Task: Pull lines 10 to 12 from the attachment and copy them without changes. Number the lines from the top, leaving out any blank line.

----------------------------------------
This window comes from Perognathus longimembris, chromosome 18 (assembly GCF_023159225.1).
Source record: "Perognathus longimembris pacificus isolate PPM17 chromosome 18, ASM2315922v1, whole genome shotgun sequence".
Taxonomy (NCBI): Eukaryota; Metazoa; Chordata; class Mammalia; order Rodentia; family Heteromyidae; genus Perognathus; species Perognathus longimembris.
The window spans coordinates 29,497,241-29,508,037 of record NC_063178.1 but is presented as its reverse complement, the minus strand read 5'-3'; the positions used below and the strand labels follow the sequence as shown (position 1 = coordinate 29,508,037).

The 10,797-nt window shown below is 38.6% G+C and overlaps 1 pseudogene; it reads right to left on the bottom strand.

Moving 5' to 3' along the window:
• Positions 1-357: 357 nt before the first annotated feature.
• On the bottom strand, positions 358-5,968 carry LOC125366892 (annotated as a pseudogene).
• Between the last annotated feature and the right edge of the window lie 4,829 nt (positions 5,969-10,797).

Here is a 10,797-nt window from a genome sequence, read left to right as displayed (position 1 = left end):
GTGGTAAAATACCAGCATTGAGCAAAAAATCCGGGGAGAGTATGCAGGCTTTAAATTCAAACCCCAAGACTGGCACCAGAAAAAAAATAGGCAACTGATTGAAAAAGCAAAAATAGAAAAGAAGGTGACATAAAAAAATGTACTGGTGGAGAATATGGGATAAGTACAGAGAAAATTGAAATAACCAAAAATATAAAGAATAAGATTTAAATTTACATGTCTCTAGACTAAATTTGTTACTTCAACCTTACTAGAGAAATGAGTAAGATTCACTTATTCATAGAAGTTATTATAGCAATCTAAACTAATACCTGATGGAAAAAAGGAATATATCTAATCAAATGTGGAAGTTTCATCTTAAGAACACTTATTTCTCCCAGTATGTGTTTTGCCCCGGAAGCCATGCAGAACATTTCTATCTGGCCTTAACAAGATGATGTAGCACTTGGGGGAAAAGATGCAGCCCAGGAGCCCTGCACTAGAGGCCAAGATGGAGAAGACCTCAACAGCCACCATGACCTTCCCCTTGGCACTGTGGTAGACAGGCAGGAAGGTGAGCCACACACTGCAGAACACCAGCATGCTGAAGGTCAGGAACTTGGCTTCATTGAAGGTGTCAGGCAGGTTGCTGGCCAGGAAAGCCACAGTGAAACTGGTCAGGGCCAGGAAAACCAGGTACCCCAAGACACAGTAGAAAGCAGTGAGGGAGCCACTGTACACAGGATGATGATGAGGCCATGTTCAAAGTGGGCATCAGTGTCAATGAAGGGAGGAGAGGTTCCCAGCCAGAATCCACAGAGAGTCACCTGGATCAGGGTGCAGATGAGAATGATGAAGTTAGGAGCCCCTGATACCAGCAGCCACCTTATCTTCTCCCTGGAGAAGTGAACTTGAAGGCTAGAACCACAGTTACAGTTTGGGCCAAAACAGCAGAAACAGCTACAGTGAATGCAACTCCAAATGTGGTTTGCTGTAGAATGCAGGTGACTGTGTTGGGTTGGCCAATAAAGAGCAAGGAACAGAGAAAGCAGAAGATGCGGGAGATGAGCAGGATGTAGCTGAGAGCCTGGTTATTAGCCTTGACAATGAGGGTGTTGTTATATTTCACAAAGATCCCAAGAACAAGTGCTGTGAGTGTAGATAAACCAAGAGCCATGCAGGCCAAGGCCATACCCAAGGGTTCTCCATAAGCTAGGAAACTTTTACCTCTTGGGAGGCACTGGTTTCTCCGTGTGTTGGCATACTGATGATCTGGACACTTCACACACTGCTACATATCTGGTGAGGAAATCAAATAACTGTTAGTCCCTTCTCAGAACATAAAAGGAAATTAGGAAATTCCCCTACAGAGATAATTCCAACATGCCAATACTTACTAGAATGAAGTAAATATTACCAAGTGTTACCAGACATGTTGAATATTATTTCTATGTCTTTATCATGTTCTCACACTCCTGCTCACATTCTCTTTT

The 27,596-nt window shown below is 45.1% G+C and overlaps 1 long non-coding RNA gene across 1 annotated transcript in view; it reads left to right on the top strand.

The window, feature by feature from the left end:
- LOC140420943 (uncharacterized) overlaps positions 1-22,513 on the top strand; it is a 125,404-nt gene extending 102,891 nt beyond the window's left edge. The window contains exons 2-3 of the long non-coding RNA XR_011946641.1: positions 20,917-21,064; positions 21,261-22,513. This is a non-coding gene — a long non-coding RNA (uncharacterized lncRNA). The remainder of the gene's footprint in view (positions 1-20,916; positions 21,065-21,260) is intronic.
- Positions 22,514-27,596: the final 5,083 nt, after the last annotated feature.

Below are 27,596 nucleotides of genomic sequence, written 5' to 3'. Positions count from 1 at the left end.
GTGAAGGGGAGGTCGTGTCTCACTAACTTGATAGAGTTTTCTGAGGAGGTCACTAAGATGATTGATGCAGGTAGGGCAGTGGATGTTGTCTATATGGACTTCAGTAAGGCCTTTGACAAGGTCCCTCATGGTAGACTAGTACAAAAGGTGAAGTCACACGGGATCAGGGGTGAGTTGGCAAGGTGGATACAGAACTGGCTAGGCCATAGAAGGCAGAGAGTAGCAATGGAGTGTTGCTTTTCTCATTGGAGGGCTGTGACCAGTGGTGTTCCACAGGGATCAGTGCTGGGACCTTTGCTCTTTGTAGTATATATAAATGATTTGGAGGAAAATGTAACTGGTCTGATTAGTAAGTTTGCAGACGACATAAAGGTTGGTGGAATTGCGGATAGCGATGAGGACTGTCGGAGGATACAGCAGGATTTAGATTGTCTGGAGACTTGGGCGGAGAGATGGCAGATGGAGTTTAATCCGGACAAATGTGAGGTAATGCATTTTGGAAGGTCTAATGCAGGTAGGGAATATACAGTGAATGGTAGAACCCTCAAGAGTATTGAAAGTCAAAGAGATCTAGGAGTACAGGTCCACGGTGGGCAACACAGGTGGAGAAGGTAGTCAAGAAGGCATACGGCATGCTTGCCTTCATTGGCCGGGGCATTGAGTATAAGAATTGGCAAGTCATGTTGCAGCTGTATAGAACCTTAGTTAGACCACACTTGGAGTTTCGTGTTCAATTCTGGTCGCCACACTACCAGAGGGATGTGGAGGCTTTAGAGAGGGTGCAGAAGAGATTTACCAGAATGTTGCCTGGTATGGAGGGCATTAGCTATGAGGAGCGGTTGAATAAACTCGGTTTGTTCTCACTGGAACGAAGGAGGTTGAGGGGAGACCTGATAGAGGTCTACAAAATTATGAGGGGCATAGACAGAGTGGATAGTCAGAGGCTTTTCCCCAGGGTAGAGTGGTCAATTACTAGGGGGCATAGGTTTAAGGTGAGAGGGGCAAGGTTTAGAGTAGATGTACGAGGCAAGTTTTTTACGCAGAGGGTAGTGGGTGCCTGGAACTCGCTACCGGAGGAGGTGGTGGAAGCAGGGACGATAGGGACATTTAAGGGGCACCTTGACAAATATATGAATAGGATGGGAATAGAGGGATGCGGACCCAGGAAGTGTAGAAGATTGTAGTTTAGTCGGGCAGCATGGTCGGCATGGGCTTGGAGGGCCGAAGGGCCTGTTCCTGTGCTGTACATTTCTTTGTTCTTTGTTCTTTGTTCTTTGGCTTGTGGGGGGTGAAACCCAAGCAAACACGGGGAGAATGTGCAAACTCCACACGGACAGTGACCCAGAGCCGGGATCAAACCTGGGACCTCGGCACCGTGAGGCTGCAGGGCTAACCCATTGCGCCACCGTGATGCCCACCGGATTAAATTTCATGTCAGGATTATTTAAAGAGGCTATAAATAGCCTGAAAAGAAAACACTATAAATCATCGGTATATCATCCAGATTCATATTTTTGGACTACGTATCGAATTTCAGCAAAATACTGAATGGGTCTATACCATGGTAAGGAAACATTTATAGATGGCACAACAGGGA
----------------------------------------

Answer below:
Here is a 10,797-nt window from a genome sequence, read left to right as displayed (position 1 = left end):
GTGGTAAAATACCAGCATTGAGCAAAAAATCCGGGGAGAGTATGCAGGCTTTAAATTCAAACCCCAAGACTGGCACCAGAAAAAAAATAGGCAACTGATTGAAAAAGCAAAAATAGAAAAGAAGGTGACATAAAAAAATGTACTGGTGGAGAATATGGGATAAGTACAGAGAAAATTGAAATAACCAAAAATATAAAGAATAAGATTTAAATTTACATGTCTCTAGACTAAATTTGTTACTTCAACCTTACTAGAGAAATGAGTAAGATTCACTTATTCATAGAAGTTATTATAGCAATCTAAACTAATACCTGATGGAAAAAAGGAATATATCTAATCAAATGTGGAAGTTTCATCTTAAGAACACTTATTTCTCCCAGTATGTGTTTTGCCCCGGAAGCCATGCAGAACATTTCTATCTGGCCTTAACAAGATGATGTAGCACTTGGGGGAAAAGATGCAGCCCAGGAGCCCTGCACTAGAGGCCAAGATGGAGAAGACCTCAACAGCCACCATGACCTTCCCCTTGGCACTGTGGTAGACAGGCAGGAAGGTGAGCCACACACTGCAGAACACCAGCATGCTGAAGGTCAGGAACTTGGCTTCATTGAAGGTGTCAGGCAGGTTGCTGGCCAGGAAAGCCACAGTGAAACTGGTCAGGGCCAGGAAAACCAGGTACCCCAAGACACAGTAGAAAGCAGTGAGGGAGCCACTGTACACAGGATGATGATGAGGCCATGTTCAAAGTGGGCATCAGTGTCAATGAAGGGAGGAGAGGTTCCCAGCCAGAATCCACAGAGAGTCACCTGGATCAGGGTGCAGATGAGAATGATGAAGTTAGGAGCCCCTGATACCAGCAGCCACCTTATCTTCTCCCTGGAGAAGTGAACTTGAAGGCTAGAACCACAGTTACAGTTTGGGCCAAAACAGCAGAAACAGCTACAGTGAATGCAACTCCAAATGTGGTTTGCTGTAGAATGCAGGTGACTGTGTTGGGTTGGCCAATAAAGAGCAAGGAACAGAGAAAGCAGAAGATGCGGGAGATGAGCAGGATGTAGCTGAGAGCCTGGTTATTAGCCTTGACAATGAGGGTGTTGTTATATTTCACAAAGATCCCAAGAACAAGTGCTGTGAGTGTAGATAAACCAAGAGCCATGCAGGCCAAGGCCATACCCAAGGGTTCTCCATAAGCTAGGAAACTTTTACCTCTTGGGAGGCACTGGTTTCTCCGTGTGTTGGCATACTGATGATCTGGACACTTCACACACTGCTACATATCTGGTGAGGAAATCAAATAACTGTTAGTCCCTTCTCAGAACATAAAAGGAAATTAGGAAATTCCCCTACAGAGATAATTCCAACATGCCAATACTTACTAGAATGAAGTAAATATTACCAAGTGTTACCAGACATGTTGAATATTATTTCTATGTCTTTATCATGTTCTCACACTCCTGCTCACATTCTCTTTT

The 27,596-nt window shown below is 45.1% G+C and overlaps 1 long non-coding RNA gene across 1 annotated transcript in view; it reads left to right on the top strand.